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Department of Geological Sciences, The University of Texas at Austin


The biosphere is a fundamental component in the weathering of framework silicates. Plants, bacteria, fungi, even mammals, excrete organic waste products that can react with the components of their surrounding geologic materials.Organic acids from the biosphere have been implicated as important reactants in a number of weathering environments. Organic acids may accelerate silicate dissolution, increase silicate solubility, mobilize aluminum and silica, and alter the equilibrium between the solution and the precipitated secondary phases. While the reaction kinetics of aluminosilicate hydrolysis in inorganic aqueous solutions has been examined in detail, mechanisms of dissolution in organic electrolyte solutions are relatively unknown due to difficulties in isolating competing reactions and processes in the system.  Our research examines the role of the biosphere in weathering by examining the mechanisms of organic-acid enhanced silicate dissolution.

silica-34-dihydroxybenzoic acid-ball & stck.bmp (308278 bytes)Citric acid, tropolone, and 3,4-dihydroxybenzoic acid, known as microbially generated siderophores, were examined for their effects on albite, microcline, kyanite, andalusite, quartz and gibbsite dissolution kinetics. Mineral dissolution experiments were performed at multiple temperatures in various inorganic/organic electrolyte solutions to deduce the nature of organic acid-enhanced mineral dissolution. Mineral surface titration was performed at various electrolyte concentrations in order to determine the effect of ionic strength on surface interactions. UV-difference spectroscopy was used to determine the relative complexation equilibria between organic acids and metals. Possible changes in mineral surface characteristics before and after the dissolution experiments were monitored by BET surface area measurements and Scanning Electron Microscopy (SEM).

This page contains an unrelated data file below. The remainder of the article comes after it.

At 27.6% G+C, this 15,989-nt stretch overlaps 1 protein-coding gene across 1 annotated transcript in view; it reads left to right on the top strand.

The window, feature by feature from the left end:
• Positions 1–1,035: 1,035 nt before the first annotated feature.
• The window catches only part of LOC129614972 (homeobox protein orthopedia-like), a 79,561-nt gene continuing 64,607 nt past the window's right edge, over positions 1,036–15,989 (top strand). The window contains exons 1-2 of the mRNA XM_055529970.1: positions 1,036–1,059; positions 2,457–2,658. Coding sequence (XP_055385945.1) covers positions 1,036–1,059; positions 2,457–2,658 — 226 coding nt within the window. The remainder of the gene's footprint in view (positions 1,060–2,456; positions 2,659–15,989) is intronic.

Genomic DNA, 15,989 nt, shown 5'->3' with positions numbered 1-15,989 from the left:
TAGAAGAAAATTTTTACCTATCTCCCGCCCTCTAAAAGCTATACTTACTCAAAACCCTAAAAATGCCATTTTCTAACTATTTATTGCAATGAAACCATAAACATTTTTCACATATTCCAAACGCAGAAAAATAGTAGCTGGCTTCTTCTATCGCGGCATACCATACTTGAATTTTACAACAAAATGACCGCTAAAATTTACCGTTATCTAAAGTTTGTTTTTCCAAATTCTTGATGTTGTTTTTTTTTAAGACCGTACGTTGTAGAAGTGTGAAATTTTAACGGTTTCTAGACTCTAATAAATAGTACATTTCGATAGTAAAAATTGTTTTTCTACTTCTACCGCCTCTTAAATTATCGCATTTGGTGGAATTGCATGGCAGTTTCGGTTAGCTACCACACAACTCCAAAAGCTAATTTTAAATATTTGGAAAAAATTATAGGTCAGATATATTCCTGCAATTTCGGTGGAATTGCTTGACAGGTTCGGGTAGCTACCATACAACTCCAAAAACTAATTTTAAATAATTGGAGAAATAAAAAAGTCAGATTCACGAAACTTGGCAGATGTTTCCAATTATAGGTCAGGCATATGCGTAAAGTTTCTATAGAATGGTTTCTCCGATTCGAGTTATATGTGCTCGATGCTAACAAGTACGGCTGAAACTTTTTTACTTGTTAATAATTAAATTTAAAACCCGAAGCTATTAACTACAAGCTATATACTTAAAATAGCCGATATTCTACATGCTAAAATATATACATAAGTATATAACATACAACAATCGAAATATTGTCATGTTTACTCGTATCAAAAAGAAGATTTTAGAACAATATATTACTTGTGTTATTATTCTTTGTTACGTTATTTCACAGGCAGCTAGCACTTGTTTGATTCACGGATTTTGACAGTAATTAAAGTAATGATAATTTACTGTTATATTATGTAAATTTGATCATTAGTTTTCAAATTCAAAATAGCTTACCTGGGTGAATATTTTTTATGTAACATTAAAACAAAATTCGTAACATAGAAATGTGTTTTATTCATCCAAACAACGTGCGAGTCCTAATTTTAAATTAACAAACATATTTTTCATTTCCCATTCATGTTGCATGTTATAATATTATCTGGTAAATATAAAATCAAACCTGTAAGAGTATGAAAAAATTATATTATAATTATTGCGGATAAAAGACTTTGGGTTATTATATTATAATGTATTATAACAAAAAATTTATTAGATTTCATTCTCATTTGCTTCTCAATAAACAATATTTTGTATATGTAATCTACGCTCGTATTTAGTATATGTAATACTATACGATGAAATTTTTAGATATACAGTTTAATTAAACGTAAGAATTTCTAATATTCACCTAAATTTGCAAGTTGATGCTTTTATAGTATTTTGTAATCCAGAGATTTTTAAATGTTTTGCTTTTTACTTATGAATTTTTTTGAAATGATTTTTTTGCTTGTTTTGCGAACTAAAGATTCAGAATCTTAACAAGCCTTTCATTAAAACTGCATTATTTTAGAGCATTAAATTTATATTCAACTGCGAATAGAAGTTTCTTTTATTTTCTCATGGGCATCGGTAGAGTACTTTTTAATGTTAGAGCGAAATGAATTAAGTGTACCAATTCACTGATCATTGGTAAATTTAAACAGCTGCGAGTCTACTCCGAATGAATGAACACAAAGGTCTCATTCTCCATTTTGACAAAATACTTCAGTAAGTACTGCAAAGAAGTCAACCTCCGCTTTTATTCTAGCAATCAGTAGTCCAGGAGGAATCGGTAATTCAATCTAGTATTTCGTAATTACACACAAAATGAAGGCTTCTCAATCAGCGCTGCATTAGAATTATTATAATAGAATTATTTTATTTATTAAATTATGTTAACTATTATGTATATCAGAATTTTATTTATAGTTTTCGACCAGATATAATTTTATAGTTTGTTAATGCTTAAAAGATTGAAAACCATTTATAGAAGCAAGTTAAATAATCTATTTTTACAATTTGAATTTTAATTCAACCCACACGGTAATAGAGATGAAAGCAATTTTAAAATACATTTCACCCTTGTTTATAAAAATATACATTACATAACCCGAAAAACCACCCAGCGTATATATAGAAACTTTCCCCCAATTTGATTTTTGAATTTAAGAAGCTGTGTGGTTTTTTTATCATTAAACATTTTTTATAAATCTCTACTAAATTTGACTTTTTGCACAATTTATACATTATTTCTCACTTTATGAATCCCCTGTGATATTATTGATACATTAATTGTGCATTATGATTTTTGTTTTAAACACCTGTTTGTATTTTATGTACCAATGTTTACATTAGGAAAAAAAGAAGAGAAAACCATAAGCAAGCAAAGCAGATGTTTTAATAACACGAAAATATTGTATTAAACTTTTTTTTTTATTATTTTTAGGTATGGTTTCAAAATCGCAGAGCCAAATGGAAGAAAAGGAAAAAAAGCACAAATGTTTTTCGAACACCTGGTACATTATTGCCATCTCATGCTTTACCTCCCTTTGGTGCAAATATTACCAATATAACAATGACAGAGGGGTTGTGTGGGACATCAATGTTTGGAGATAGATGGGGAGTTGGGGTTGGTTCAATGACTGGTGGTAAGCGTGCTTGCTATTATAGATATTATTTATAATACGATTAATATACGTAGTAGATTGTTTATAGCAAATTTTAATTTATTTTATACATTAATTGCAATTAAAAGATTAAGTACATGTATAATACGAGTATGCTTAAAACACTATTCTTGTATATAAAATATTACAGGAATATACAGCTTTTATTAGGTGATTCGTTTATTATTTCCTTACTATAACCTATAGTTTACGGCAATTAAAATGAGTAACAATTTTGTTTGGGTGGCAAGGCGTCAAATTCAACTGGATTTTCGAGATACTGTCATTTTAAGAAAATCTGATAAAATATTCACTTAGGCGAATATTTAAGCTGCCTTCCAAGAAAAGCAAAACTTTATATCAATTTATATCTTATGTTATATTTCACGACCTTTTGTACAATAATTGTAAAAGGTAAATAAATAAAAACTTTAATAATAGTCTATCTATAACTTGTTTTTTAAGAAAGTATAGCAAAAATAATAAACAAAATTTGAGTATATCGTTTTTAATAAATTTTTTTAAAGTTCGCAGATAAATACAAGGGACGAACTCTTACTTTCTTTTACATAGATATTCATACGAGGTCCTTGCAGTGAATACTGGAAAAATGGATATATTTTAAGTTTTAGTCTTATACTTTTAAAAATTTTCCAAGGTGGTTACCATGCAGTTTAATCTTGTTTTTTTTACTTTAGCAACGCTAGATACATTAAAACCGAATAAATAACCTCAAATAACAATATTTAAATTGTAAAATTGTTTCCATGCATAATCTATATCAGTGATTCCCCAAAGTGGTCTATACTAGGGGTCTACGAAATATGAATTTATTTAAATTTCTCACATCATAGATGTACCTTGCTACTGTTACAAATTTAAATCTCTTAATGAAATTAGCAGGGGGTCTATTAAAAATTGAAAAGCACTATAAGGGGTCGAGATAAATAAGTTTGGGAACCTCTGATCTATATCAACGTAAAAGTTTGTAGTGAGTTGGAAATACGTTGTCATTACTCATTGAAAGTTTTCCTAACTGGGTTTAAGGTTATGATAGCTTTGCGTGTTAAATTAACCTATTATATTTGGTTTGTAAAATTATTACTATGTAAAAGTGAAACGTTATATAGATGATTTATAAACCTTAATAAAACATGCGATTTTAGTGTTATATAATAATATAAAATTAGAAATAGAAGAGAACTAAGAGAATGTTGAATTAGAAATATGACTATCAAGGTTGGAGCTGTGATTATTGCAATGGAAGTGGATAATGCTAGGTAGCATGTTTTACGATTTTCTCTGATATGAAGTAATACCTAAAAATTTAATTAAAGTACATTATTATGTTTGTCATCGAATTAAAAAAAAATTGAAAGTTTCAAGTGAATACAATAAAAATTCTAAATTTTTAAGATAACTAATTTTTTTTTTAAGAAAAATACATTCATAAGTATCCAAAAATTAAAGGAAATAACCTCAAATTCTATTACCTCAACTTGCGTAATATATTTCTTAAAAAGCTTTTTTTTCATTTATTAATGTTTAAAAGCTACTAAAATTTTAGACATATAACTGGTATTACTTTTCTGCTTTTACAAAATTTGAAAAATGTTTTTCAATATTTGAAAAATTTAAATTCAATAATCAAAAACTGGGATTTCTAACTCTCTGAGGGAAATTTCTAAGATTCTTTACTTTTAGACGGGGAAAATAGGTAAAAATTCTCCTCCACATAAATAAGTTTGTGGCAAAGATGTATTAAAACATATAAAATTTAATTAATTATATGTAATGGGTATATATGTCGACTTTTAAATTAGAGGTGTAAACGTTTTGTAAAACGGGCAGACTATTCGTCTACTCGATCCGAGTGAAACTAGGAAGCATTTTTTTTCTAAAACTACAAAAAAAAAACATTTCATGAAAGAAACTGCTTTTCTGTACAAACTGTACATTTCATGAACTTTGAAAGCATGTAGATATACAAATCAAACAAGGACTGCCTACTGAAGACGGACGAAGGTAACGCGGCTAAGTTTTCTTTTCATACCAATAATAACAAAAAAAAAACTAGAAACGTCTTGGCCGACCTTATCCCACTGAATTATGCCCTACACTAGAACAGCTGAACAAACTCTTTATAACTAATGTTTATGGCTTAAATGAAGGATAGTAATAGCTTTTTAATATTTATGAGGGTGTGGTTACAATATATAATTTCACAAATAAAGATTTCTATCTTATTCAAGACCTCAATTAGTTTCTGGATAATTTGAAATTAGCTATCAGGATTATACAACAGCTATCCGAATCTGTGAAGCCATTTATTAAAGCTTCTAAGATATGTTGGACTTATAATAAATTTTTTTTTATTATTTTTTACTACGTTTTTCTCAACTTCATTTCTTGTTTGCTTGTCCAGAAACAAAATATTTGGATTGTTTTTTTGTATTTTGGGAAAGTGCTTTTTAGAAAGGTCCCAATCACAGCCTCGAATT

In inorganic electrolyte solutions kyanite and andalusite dissolution rates (unlike quartz) decreased as ionic strength increased while microcline rates showed less influenced. Surface titration results showed less protons were adsorbed at the mineral surface at high ionic strength conditions. UV-difference experiments showed a stable tropolone-silica complex was forming at pH~5 while no significant degree of complexation was found at pH~3. Stable Al-organic complexes, however, were formed at pH~3. Dissolution experiments in organic electrolyte solutions showed that organic acids decrease the activation energies of mineral dissolution reactions. Arrhenius plots of the rate results showed non-linear relationships at low temperature region (10~25C).

These results suggest that (1) possible charged ionic species (opposite signs to each other) may be involved in at least one of the intermediate elementary reaction steps of kyanite and andalusite dissolution; (2) microbially generated siderophores be effective weathering agents at near-neutral pH conditions by forming stable silica-organic solution complexes where aluminum-organic complexes probably decrease; (3) organic acids increase the mineral dissolution rates via metal-organic surface complexation by weakening the rate-limiting framework bonds; (4) the relative importance of organic acids in mineral dissolution rates could be greater at low temperature. (This article is an abstract used in Wan-Joo Choi's 1996 Tech-Talk presentation.)

Project Overview

Meet the researchers: Wan-Joo Choi, Phil Bennett

Comments and Questions to Wan-Joo Choi at wanjoo@mail.utexas.edu
Last Revised: Monday, July 13, 2009
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